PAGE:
Thank goodness, I’m back online. Friday a story about the “National Day of Unplugging” came on my car radio. You can read about “The Unplug Challenge” here . Basically, you disconnect from your cell phone, email, text, Facebook, Twitter, etc. for a 24-hour period, to help you “slow down life in an increasingly hectic world.” Ironically, the Sabbath Manifesto folks created an app to help you disconnect.
Anyway, I decided to take the Unplug Challenge. I spent Friday night sending emails, doing online “work” for my various volunteer jobs, and printing out documents from a class I’m taking online, so I could be productive even though “unplugged.”
I officially shut down my computer and turned off my cell phone and iPad at 8:30 pm. With a little fear, but also self-satisfaction, I headed out to unwind in the hot tub. While there I panicked, remembering a couple more messages I needed to send, plus the idea of putting a “vacation response” on my email — so people would know I hadn’t dropped off the face of the earth, merely unplugged from it. I went in and booted up my computer, did these things and printed out Saturday’s calendar, since I wouldn’t have access to it on my phone or computer. Much calmer, I officially began my Sabbath from the Internet at 9:30 pm.
Saturday, Anne’s Day to be Unplugged: We slept late, nearly ten hours. I got up feeling better than usual. I couldn’t read my newspapers at breakfast, though, because they require the use of my iPad. So I read a syndicated column in the Mercury News about what to do if you discover hit-and-run damage to your car after leaving it in a parking lot. Informative, but not profound – so far being unplugged hadn’t helped me plumb for deeper meaning in my life.
After breakfast I had a nice long talk with my sister on the phone. It was good to catch up. I also was going to call a friend for her birthday, but since her number was in my cell phone, I resolved to do that later. Then I sorted through the mail that had been piling up on the entry table for the past week or so.
At that point I had to leave for a tennis match, and I returned home at 2:00 pm. I managed being unplugged pretty well until 3:00 pm, when I had to fight the urge to check my text and email. But I read a couple of magazine articles and then called my folks. At 3:45, I remembered I needed to do some online research on a new oven. Oops, that would have to wait. I began to appreciate how a smoker must feel when withdrawing from nicotine.
I passed by my dark computer and phone, sitting alone on my desk. I wondered if they missed me?
At 5:30 pm, Rico and our son, Micah, left for the San Jose Sharks game. I opened a bottle of Sonoma-Cutrer. After watching the national news on TV, I poured a second glass of wine, reheated some leftovers and watched “Memoirs of a Geisha.” The movie was profound, a piece of art — but it was on a screen, not a real life experience.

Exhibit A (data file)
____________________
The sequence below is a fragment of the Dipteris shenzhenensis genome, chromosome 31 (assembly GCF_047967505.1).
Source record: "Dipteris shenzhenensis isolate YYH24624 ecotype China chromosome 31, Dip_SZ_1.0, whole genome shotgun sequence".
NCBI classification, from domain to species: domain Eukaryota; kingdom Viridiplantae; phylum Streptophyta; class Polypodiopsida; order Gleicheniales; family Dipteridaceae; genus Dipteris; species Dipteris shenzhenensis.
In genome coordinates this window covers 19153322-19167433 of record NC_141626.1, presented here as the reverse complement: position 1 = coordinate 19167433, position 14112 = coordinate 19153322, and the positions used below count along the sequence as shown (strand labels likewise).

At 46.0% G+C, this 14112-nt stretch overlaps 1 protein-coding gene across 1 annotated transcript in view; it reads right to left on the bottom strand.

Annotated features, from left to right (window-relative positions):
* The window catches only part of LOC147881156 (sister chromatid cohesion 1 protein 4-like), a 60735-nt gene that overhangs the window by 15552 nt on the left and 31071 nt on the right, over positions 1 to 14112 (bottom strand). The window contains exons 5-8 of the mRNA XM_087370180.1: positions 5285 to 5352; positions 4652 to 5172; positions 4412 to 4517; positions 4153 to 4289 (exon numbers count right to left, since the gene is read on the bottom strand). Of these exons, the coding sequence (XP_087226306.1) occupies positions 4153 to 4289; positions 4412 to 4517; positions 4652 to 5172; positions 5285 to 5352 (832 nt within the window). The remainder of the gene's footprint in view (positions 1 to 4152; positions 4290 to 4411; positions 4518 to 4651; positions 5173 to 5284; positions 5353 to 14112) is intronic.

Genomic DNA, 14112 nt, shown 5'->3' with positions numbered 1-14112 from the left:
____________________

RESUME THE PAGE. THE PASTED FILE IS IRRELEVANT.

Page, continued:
When Rico and Micah came home, they ridiculed my attempt to “keep the Sabbath.” They were sure I had cheated and gone online while they were out of the house. Micah predicted I’d spend all day Sunday “geeking out,” making up for missing a day on the ‘Net.
Sunday, Anne’s Plugged in Again: At 8:45 am, I breathlessly turned on my iPad and cell phone. Look, the New York Times was still there, and so was yesterday’s Wall Street Journal! But it was kind of a letdown. Yesterday’s paper felt stale now, even though it looked fresh on my screen. I checked my phone. I had received only one text and no voicemails at all. I thought, “Nobody loves me, everybody hates me, I’m going out and eat worms.” Emails, too, were lackluster: there were a bunch of scheduling items, none of them urgent, and a couple of messages annoyed me.
So ultimately, what was the point of unplugging? While there are times when being connected matters, face it: my lack of online presence this weekend didn’t exclude me from anything important. Furthermore, being unplugged helped me avoid the irritation and worry I felt later when checking my email, so it made Saturday more relaxing. I tackled a few chores around the house that I might not have done, if instead I had “relaxed” with my laptop. I even watched a good film when, alone in the evening, I normally would have “worked” on my computer. These were all good outcomes.
And finally, as hard as it is to admit, I understand better now that my “online community” isn’t community at all: no one missed me or even realized I had “checked out.” No one called me at home when they couldn’t reach me otherwise. Maybe that’s the real reason we don’t want to unplug – the Internet gives us the sense that something is always happening and we are vital participants, even if we aren’t. Cutting the cord (or wireless signal) might mean facing the truth — that we aren’t as important as we’d like to think.
So will electronic Sabbaths become a regular habit for me? Probably not. At the same time, I am resolving to look for worth in meaningful ways, whether online or “real time.” Saying no to the allure of the always-on Internet can be tricky, but I need community that’s personal and real — not an ongoing pageant that, although welcoming, doesn’t need or miss me when I’m gone.